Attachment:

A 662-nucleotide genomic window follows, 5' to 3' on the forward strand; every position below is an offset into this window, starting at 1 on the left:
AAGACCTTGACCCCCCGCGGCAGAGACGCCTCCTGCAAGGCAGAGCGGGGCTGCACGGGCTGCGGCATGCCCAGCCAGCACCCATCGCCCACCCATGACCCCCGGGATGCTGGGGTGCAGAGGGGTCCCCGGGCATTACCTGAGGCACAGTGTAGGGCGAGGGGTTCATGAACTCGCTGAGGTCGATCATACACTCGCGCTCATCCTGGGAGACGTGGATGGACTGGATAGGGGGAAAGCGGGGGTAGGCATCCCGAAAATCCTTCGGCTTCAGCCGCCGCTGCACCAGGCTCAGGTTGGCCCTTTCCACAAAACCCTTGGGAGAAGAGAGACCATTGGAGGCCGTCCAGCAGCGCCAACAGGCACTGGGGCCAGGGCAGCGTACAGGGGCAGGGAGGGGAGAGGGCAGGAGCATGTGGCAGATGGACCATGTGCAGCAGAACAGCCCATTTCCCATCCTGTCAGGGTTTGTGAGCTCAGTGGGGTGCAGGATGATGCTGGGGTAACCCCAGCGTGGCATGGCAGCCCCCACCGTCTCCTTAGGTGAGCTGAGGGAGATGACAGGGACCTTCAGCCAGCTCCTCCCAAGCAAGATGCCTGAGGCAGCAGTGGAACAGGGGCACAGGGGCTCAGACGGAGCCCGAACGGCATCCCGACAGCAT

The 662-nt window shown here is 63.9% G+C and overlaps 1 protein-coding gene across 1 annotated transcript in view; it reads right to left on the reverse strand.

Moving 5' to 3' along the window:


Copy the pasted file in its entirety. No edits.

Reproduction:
A 662-nucleotide genomic window follows, 5' to 3' on the forward strand; every position below is an offset into this window, starting at 1 on the left:
AAGACCTTGACCCCCCGCGGCAGAGACGCCTCCTGCAAGGCAGAGCGGGGCTGCACGGGCTGCGGCATGCCCAGCCAGCACCCATCGCCCACCCATGACCCCCGGGATGCTGGGGTGCAGAGGGGTCCCCGGGCATTACCTGAGGCACAGTGTAGGGCGAGGGGTTCATGAACTCGCTGAGGTCGATCATACACTCGCGCTCATCCTGGGAGACGTGGATGGACTGGATAGGGGGAAAGCGGGGGTAGGCATCCCGAAAATCCTTCGGCTTCAGCCGCCGCTGCACCAGGCTCAGGTTGGCCCTTTCCACAAAACCCTTGGGAGAAGAGAGACCATTGGAGGCCGTCCAGCAGCGCCAACAGGCACTGGGGCCAGGGCAGCGTACAGGGGCAGGGAGGGGAGAGGGCAGGAGCATGTGGCAGATGGACCATGTGCAGCAGAACAGCCCATTTCCCATCCTGTCAGGGTTTGTGAGCTCAGTGGGGTGCAGGATGATGCTGGGGTAACCCCAGCGTGGCATGGCAGCCCCCACCGTCTCCTTAGGTGAGCTGAGGGAGATGACAGGGACCTTCAGCCAGCTCCTCCCAAGCAAGATGCCTGAGGCAGCAGTGGAACAGGGGCACAGGGGCTCAGACGGAGCCCGAACGGCATCCCGACAGCAT

The 662-nt window shown here is 63.9% G+C and overlaps 1 protein-coding gene across 1 annotated transcript in view; it reads right to left on the reverse strand.

Moving 5' to 3' along the window: